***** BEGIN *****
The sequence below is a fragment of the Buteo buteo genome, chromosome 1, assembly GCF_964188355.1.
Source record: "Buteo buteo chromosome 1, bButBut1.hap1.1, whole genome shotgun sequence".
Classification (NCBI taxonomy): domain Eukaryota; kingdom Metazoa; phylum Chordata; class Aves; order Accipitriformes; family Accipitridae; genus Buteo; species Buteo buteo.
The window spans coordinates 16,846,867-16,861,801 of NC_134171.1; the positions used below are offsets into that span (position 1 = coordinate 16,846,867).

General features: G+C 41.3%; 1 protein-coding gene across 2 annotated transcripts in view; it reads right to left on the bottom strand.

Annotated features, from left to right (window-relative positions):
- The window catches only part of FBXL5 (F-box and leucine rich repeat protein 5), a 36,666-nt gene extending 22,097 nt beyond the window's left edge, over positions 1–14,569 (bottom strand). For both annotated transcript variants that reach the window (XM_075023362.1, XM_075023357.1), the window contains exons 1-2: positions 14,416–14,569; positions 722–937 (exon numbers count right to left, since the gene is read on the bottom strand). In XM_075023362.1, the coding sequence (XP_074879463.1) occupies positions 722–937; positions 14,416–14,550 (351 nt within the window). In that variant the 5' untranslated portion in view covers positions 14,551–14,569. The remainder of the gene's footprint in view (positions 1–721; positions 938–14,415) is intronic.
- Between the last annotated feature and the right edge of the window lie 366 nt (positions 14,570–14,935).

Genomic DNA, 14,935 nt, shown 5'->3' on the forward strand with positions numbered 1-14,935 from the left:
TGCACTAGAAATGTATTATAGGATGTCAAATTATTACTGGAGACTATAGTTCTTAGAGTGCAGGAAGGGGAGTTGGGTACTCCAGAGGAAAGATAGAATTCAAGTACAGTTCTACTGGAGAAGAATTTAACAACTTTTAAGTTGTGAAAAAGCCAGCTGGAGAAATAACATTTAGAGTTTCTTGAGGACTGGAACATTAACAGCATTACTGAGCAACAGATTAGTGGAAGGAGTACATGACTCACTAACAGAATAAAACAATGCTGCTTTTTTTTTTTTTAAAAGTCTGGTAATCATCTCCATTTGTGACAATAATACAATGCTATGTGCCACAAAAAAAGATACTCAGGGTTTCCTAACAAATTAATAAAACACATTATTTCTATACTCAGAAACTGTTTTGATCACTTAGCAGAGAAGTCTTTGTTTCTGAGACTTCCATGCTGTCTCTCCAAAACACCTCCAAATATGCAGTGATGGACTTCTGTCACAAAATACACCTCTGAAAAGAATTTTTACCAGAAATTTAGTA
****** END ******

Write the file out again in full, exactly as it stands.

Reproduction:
The sequence below is a fragment of the Buteo buteo genome, chromosome 1, assembly GCF_964188355.1.
Source record: "Buteo buteo chromosome 1, bButBut1.hap1.1, whole genome shotgun sequence".
Classification (NCBI taxonomy): domain Eukaryota; kingdom Metazoa; phylum Chordata; class Aves; order Accipitriformes; family Accipitridae; genus Buteo; species Buteo buteo.
The window spans coordinates 16,846,867-16,861,801 of NC_134171.1; the positions used below are offsets into that span (position 1 = coordinate 16,846,867).

General features: G+C 41.3%; 1 protein-coding gene across 2 annotated transcripts in view; it reads right to left on the bottom strand.

Annotated features, from left to right (window-relative positions):
- The window catches only part of FBXL5 (F-box and leucine rich repeat protein 5), a 36,666-nt gene extending 22,097 nt beyond the window's left edge, over positions 1–14,569 (bottom strand). For both annotated transcript variants that reach the window (XM_075023362.1, XM_075023357.1), the window contains exons 1-2: positions 14,416–14,569; positions 722–937 (exon numbers count right to left, since the gene is read on the bottom strand). In XM_075023362.1, the coding sequence (XP_074879463.1) occupies positions 722–937; positions 14,416–14,550 (351 nt within the window). In that variant the 5' untranslated portion in view covers positions 14,551–14,569. The remainder of the gene's footprint in view (positions 1–721; positions 938–14,415) is intronic.
- Between the last annotated feature and the right edge of the window lie 366 nt (positions 14,570–14,935).

Genomic DNA, 14,935 nt, shown 5'->3' on the forward strand with positions numbered 1-14,935 from the left:
TGCACTAGAAATGTATTATAGGATGTCAAATTATTACTGGAGACTATAGTTCTTAGAGTGCAGGAAGGGGAGTTGGGTACTCCAGAGGAAAGATAGAATTCAAGTACAGTTCTACTGGAGAAGAATTTAACAACTTTTAAGTTGTGAAAAAGCCAGCTGGAGAAATAACATTTAGAGTTTCTTGAGGACTGGAACATTAACAGCATTACTGAGCAACAGATTAGTGGAAGGAGTACATGACTCACTAACAGAATAAAACAATGCTGCTTTTTTTTTTTTTAAAAGTCTGGTAATCATCTCCATTTGTGACAATAATACAATGCTATGTGCCACAAAAAAAGATACTCAGGGTTTCCTAACAAATTAATAAAACACATTATTTCTATACTCAGAAACTGTTTTGATCACTTAGCAGAGAAGTCTTTGTTTCTGAGACTTCCATGCTGTCTCTCCAAAACACCTCCAAATATGCAGTGATGGACTTCTGTCACAAAATACACCTCTGAAAAGAATTTTTACCAGAAATTTAGTA